|System: DS||Review Rating Legend|
|Dev: Hal Laboratory Inc.||1.0 - 1.9 = Avoid||4.0 - 4.4 = Great|
|Pub: Nintendo||2.0 - 2.4 = Poor||4.5 - 4.9 = Must Buy|
|Release: Sep. 22, 2008||2.5 - 2.9 = Average||5.0 = The Best|
|Players: 1-4||3.0 - 3.4 = Fair|
|ESRB Rating: Everyone||3.5 - 3.9 = Good|
by Adam Brown
While the DS is known for some of the most original software in the portable gaming space, it also gets its fair share of remakes. The most recent of these is Kirby Super Star Ultra. Kirby's latest adventure is a redone version of Kirby Super Star, originally released on the SNES back in 1996. Though much of Ultra is taken directly from the SNES title, there have been enough significant changes that keep this game feeling fresh.
The most obvious change comes in the game's graphics. While Super Star was a good-looking SNES game, Ultra's look is decidedly more polished. The game's characters are detailed and well animated, and the backgrounds are more vibrant and colorful than ever. Ultra even sports some fairly high quality cutscenes before and after most levels. It is slightly disappointing to see a small black border surrounding these cinemas such that they don't fill the entire screen, but they really do look exceptional for DS cinematics.
As with the original Super Star, Ultra is broken up into six different segments rather than being one long adventure. I'm not sure if the developers had portables in mind when creating the original, but this segmented approach is perfect for traveling gamers. Besides Ultra's more traditional platforming levels, each section has its own twists, making them feel like their own little self-contained games. One will have players racing against King Dedede, trying to make it to the finish while consuming more food along the way. Another has Kirby traversing interconnected mines while attempting to discover sixty well-hidden treasures.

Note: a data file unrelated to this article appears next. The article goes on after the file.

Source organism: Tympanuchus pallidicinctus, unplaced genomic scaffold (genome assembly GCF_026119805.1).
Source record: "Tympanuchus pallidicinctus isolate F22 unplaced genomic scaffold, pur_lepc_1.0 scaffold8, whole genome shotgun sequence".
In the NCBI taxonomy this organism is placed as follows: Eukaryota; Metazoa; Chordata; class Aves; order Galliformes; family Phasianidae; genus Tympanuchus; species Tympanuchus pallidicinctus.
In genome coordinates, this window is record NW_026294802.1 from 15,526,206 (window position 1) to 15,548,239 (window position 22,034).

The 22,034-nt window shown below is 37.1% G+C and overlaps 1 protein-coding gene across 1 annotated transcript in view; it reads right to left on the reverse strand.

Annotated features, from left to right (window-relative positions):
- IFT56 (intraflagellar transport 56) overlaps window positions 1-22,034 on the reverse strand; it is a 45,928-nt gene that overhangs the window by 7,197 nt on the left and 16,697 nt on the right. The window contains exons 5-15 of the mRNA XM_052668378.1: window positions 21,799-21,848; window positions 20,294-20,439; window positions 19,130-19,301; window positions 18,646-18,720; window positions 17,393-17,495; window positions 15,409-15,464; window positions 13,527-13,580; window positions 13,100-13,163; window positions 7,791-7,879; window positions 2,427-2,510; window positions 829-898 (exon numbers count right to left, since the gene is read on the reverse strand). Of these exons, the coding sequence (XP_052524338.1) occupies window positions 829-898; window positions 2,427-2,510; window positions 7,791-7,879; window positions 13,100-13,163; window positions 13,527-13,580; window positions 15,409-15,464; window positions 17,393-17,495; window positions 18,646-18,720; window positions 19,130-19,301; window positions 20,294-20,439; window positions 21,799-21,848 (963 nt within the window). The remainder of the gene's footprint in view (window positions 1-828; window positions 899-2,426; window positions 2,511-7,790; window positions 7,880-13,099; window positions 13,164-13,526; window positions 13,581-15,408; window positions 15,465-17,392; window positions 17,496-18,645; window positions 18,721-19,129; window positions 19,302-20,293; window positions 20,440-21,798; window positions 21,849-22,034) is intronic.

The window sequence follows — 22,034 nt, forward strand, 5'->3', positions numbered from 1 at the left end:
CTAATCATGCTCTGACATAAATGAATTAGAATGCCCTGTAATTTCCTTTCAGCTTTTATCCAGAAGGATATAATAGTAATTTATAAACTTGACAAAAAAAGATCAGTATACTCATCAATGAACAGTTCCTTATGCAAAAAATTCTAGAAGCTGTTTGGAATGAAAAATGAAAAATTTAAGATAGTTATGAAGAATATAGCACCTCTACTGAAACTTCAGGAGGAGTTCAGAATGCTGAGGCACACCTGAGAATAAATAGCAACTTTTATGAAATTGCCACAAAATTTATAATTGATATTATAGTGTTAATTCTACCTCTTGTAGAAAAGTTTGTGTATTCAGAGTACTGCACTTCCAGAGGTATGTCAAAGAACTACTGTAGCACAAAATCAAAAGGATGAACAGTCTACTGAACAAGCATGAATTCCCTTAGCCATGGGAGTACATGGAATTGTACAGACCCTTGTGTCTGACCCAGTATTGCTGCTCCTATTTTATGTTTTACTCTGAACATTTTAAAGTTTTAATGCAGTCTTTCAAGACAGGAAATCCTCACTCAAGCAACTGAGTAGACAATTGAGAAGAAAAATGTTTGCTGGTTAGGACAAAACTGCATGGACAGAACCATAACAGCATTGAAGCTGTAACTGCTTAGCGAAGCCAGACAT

Aside from the six segments taken directly from the original Super Star, players will also be able to unlock several that are brand new to Ultra. Revenge of the King has Kirby fighting his way through several of the game's mid-bosses, culminating in a final showdown with King Dedede. Sure to be a fan favorite is Meta Knightmare Ultra, which allows you to essentially play through Kirby's adventure as Meta Knight. Every foe you defeat along the way will gain you power which can then be used to heal, speed up, call an ally, or unleash a massive attack. Although all the game's segments control similarly, save the obvious differences between playing as Kirby and Meta Knight, the different objectives offered from each segment add a welcome variety to the straightforward platforming action.
The core gameplay mechanics everyone expects from a Kirby game are all here. The friendly pink blob can run, jump, fly, suck in enemies to steal their powers or use them as projectile weapons, and even block to take less damage from foes. Kirby controls rather well and is surprisingly responsive. There are a wide variety of powers that Kirby can siphon from specific enemies, including everything from the ability to wield a deadly parasol to being able to spew flames from his mouth. These powers not only help players in combat but are also essential to finding hidden pathways and doors.
Kirby Super Star Ultra is a fairly easy game to play through, and one of the game's other new additions makes it even easier to complete. When Kirby swallows an enemy and gains their power, a press of the X button will take said power away from Kirby and spawn an A.I. controlled support character with the same power. Players can still attain another power after making an ally, so there is really no drawback for doing so. Your ally functions fairly intelligently and also has their own health bar, which makes completing levels a breeze. This is especially true since you can also heal your ally by picking up health items and giving them a quick kiss. Admittedly, that part is a little strange, and certainly awkward, but it does make your partner incredibly hard to kill. Boss battles also become exceptionally easy, as you can just sit back and deal ranged damage while your partner attacks, distracts, and soaks up damage from these otherwise formidable foes.